For 26 minutes at Old Trafford on Saturday the script was being adhered to perfectly. The cherubic image of Wayne Rooney ten years hence in an Everton strip had already been chosen; juxtapose it with a head in his hands shot after his faux pas into his own goal and a decade as much about devilment as delight would be captured perfectly. A minute later and, as is his wont, the Manchester United man rewrote a ten-year epitaph to his own design.
It's what he's done throughout a career of billowing peaks and troughs. From giving David Seaman 'the eyes' before 'that' goal against Arsenal as an (admittedly bull-necked) 16-year-old to titles and tantrums it's a journey scored by Ennio Morricone. Except the good, the bad and the ugly doesn't cover the half of it.
Picture editors rolled their eyes, but some subs were happy to perpetuate the myth of Wayne on the wane. A well-taken brace and a pair of equally perfectly conceived assists were good enough to condemn Stoke City to a 4-2 defeat but not sate the expectations of the Mail on Sunday, who chose to celebrate Rooney's tenth year at the top with 'Why didn't you play like this for England?'
Yeah Wayne, why didn't you win the Great British Bake-off either? Loser.
After Juan Mata's equally dazzling display for Chelsea at Tottenham I was expecting a 'Doesn't Mata Juan, you're still not good enough for Spain' headline but surprisingly they went with 'Mata the magician has Spurs in his spell'. Funny that.
An abject display in Poland gave Rooney's detractors free rein to pontificate on their favourite topic; with every rank England performance accompanied by a dissection of their faltering forward's limitations. Call me old fashioned but if my centre-forward scores in a 1-1 draw he wouldn't be the primary concern. If Michael Owen had got the crucial goal in Warsaw - and it may well turn out to be critical to qualification - an ability to sniff out a goal when not playing well would have been heralded. Some would have liked to have had it chalked off on the grounds of accumulative misplaced passes.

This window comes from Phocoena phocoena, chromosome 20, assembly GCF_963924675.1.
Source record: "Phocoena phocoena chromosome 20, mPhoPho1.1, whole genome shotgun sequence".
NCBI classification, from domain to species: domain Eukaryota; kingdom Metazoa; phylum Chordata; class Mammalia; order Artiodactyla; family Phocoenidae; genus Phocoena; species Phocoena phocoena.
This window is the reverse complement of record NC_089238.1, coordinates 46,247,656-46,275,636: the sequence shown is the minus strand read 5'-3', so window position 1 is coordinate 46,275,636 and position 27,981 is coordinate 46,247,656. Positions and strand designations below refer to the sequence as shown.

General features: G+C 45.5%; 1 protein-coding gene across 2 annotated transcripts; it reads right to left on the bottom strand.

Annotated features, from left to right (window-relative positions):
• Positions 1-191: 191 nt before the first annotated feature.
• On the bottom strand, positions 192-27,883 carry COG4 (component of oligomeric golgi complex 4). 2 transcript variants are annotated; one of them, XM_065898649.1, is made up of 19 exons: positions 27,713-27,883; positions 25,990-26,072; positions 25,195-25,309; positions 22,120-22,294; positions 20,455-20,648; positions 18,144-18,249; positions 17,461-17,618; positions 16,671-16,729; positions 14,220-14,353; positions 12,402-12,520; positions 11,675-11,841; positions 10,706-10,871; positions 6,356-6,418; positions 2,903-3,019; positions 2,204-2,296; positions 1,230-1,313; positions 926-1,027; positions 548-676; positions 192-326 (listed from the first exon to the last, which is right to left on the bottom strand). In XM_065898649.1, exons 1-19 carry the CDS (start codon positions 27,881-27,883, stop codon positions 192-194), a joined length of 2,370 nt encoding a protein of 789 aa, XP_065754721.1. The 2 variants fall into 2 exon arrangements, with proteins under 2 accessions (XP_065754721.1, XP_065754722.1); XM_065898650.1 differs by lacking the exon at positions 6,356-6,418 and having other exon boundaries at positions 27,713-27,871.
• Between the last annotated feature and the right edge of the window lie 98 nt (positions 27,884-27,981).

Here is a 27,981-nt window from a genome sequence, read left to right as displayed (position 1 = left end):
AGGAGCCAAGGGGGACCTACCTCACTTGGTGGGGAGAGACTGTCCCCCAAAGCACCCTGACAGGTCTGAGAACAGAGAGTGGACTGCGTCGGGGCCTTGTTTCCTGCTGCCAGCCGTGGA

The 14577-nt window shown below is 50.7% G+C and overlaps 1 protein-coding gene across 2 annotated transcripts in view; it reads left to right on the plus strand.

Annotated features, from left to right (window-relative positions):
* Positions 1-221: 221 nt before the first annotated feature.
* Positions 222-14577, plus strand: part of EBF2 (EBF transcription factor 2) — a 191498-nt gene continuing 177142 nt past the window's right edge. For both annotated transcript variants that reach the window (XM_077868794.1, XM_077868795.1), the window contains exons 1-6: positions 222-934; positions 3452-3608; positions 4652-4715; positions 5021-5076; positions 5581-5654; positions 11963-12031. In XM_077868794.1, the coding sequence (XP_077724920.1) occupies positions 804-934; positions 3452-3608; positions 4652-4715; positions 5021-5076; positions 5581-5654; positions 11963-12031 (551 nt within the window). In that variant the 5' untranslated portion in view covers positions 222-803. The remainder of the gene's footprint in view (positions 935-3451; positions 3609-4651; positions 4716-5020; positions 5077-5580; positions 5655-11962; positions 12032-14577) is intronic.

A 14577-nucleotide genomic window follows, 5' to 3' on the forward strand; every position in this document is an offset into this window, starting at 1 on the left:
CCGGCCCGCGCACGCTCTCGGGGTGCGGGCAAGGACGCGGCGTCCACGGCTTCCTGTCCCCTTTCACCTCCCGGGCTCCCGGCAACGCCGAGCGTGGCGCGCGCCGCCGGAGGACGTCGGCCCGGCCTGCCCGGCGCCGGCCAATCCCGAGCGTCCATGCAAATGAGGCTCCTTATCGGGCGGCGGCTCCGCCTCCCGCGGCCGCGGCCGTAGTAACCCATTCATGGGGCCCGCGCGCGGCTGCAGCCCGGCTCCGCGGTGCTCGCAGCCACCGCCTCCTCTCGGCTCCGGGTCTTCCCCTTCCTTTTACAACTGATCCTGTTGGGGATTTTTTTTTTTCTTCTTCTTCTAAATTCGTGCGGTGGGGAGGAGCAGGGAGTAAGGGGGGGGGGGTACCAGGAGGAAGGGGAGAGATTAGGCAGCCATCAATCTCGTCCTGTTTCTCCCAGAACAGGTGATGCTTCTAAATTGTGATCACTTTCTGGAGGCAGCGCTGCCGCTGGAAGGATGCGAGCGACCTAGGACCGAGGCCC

Paul Hayward wrote: 'In this kind of form, England's best-known player has no business appearing in the same paragraph as Lionel Messi or Cristiano Ronaldo (ED - don't then), the competing monarchs of Catalonia and Castilla. Nor could he linger long in a discussion about the world's great creative midfielders. There are days when Rooney plunges into the swamp of English mediocrity and appears incapable of mastering even basic ball retention.' It seems somewhat arbitrary to argue with a point you bring up yourself or has Rooney been boasting of sharing his chicken nuggets with messrs Messi and Ronaldo of late?
The Daily Telegraph has also this week been running a poll - 'Has Wayne Rooney lived up to his potential?' and herein lies a nation's obsession with judging its best player in terms of 'what if'. Given potential is an abstract projection, possible as opposed to actual, it seems peculiar that we look to qualify it in terms of tangible evidence. We look not at what Rooney is but who he might have been and that's a pretty tough set of criteria to judge anyone, is it not?
James Ducker, in The Times, is equally sceptical as to whether the player has delivered over past the decade: 'Characterising Rooney's ten years at the top is not easy - for all his talent, there is the nagging feeling that his true potential remains unfulfilled - but as he approaches the age of maximum expression for footballers, the early signs are that his partnership with Robin van Persie could prove the catalyst that brings the very best out of the Manchester United and England striker'.At the time of writing said poll is split at 49.85 'yes' to 50.15 per cent 'no'. Ahead of turning 27 tomorrow Rooney has scored 200 club goals, won four Premier League titles, the Champions League and two League Cups. He's been capped 78 times for his country and scored 32 goals. It's not exactly Stuart Slater's career stats. Rooney, for many, is deemed potential unfulfilled on the grounds he's not the white Pele. If you're of that persuasion stop reading now because I'm not the English Mailer and this article ain't the football equivalent of The Fight.
Oh to be so unfulfilled.